Milestones in European Thyroidology (MET)
Jacob Robbins (1922-2008)
For many thyroidologists, Jack Robbins was not only a great scientist but also an excellent clinician, a friendly, gentle person, always encouraging everyone. It is also because he developed so many links with European investigators that he was made Honorary member of the European Thyroid Association in 2001. Until his sudden death at age 85, he kept active in many fields of thyroid research, and most particularly in the last years in the follow-up of pediatric thyroid cancer resulting from radioactive fallout after the Chernobyl nuclear reactor disaster in 1986.
He was born in Yonkers (N.Y., USA) in 1922. Benefiting of a scholarship awarded by Cornell University, he started at Cornell (Ithaca, NY) in 1940, studying chemistry and obtained an undergraduate degree in 1944. He then continued at Cornell Medical College in New York City. His studies were interrupted by World War II when he had to join the US army and he finally graduated as MD in 1947. After his internship in Medicine, he moved to the Memorial Hospital as resident and as research fellow at the Sloan-Kettering Cancer Center in New York, joining the team of Rulon Rawson. In 1950, Ed Rall came from the Mayo Clinic, where he had been working with Raymond Keating and Alexander Albert, then leaders in radioiodine (131I) kinetic research, to the Sloan-Kettering. From then on, the team "Robbins & Rall " developed a constant and exploding interest in thyroid metabolism. Jack Robbins left New York in 1954 to join the recently created NIH Clinical Center in Bethesda. In 1955, Ed Rall was invited to Bethesda in order to develop and to lead the Clinical Endocrinology Branch (CEB) at the National Institute of Arthritis and Metabolic Diseases (NIDDK). In 1963, Rall became scientific director of the NIDDK and Jack Robbins became Chief of the Clinical Endocrinology Branch (CEB) from then through 1991. Scientists having a great variety of competences, such as Hans Cahnman (an organic chemist), Harold Edelhoch (a physical chemist), Jan Wolff (an MD with a Ph.D. in Biochemistry), Ira Pastan, Jesse Roth and Philip Gorden (three clinical associates of the CEB) and several others constituted an almost permanent core of the CEB for many years. The charisma of Ed Rall first and then of Jack Robbins allowed to maintain a remarkable stability within the group and thus a constant scientific productivity. Many fellows came to work at the CEB in exchange programs, particularly from Italy, Belgium and Japan.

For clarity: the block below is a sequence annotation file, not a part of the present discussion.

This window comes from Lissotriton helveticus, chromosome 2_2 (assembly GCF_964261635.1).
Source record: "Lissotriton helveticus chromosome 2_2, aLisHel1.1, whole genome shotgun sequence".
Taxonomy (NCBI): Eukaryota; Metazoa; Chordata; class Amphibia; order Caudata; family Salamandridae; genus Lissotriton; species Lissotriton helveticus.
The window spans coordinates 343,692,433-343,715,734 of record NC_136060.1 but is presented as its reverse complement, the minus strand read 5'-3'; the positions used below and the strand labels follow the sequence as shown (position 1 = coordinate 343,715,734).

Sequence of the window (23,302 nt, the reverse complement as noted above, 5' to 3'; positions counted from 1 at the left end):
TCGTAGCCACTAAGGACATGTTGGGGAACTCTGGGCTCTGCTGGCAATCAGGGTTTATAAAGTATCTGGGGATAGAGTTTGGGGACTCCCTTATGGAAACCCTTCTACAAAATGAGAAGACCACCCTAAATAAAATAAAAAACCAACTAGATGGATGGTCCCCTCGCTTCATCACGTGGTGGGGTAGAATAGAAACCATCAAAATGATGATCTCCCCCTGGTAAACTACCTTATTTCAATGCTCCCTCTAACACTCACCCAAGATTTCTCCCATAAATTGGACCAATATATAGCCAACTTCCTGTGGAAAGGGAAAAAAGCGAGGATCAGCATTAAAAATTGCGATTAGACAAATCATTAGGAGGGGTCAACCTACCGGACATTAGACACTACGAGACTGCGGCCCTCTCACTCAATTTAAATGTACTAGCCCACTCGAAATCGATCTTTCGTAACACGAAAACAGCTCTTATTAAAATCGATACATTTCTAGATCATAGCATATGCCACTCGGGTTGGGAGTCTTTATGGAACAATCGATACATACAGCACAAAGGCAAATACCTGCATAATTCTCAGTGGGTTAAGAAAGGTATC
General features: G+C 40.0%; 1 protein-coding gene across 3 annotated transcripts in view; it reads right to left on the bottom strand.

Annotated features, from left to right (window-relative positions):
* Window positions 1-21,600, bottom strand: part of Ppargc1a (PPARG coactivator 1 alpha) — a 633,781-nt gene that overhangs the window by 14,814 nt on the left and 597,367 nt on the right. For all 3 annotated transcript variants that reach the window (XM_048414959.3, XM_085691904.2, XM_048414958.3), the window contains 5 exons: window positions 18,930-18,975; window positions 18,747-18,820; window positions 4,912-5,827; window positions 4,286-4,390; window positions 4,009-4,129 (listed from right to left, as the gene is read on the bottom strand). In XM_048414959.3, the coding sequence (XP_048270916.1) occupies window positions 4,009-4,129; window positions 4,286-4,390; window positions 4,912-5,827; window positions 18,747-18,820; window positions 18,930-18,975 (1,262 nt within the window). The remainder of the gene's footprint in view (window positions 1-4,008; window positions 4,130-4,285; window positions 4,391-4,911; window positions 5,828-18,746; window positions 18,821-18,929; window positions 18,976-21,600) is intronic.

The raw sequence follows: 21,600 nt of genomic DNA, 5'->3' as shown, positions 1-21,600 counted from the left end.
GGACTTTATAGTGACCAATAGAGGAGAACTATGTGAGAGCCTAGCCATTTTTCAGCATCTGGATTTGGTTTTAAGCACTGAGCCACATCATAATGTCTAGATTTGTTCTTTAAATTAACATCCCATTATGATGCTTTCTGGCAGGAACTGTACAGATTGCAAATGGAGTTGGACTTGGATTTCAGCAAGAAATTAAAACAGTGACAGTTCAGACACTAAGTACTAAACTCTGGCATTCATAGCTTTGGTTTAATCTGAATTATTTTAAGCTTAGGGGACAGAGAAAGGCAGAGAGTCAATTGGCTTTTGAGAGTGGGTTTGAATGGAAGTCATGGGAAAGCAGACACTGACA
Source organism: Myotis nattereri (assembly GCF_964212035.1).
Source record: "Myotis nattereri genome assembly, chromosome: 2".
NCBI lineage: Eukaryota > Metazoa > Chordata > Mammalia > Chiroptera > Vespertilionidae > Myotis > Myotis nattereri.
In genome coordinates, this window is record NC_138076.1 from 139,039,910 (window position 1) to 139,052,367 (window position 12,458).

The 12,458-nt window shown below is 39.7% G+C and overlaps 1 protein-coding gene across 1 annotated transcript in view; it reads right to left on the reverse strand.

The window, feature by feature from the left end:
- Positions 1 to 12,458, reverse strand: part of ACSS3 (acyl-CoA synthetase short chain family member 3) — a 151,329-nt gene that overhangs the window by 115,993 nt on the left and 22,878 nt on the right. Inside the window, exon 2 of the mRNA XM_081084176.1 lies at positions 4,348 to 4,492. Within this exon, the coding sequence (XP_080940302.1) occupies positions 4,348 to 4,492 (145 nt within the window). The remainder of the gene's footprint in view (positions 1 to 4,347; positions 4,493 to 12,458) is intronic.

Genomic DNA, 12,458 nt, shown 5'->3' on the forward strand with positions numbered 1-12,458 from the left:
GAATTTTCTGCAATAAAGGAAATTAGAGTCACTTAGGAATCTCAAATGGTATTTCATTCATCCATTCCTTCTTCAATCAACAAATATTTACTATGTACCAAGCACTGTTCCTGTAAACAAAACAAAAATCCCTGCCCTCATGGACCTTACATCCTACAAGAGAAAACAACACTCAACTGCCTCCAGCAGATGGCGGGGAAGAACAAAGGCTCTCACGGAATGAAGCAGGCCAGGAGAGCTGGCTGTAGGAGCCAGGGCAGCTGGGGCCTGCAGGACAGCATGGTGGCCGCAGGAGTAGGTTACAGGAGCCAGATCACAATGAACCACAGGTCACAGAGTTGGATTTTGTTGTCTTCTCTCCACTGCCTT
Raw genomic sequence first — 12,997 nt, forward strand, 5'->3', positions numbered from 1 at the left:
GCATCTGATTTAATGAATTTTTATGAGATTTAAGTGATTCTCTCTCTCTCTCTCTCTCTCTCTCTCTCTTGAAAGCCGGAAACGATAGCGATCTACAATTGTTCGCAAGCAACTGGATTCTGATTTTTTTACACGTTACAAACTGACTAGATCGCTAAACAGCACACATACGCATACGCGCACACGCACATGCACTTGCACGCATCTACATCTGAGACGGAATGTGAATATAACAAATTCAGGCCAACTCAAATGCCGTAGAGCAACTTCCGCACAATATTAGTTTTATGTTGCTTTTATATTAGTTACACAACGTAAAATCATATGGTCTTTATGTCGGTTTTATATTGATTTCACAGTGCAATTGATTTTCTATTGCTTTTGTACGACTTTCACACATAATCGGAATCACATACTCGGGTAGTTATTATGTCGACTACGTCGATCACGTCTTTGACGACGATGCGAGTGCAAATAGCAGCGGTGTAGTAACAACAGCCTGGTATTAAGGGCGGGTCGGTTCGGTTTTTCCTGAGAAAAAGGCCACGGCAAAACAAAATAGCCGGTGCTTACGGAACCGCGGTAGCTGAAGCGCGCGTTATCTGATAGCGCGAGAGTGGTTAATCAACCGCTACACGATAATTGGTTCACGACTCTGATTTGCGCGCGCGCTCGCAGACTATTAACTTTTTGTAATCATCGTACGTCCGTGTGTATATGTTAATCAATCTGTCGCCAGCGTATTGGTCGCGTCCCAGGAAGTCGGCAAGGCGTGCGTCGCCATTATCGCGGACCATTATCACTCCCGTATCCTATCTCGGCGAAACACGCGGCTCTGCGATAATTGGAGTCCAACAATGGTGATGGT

Involved in the use of radioiodine (131I) for the treatment of thyroid cancer, Jack had become interested in the study of the circulating radioiodinated compounds of patients treated with radioiodine for thyroid cancer. Using paper chromatography, he concluded on the presence of labeled thyroxine and thyroglobulin in the blood. Then, by the recently developed paper electrophoresis, he observed that the circulating thyroxine was bound to an inter-alpha globulin. Robbins and Rall developed a series of experiments to understand the role of the thyroxine-binding globulin (TBG). Together with Ed Rall, Jack Robbins put forward the hypothesis that thyroxine had to be «free thyroxine», or not bound to any plasma proteins to be active at the peripheral level. The free thyroxine hypothesis was progressively expanded and investigated in a series of clinical situations. The T4 bound to TBG was considered as acting as a buffering system to store the circulating thyroid hormones in equilibrium with minute amounts of unbound or free thyroxine effective at the cellular level.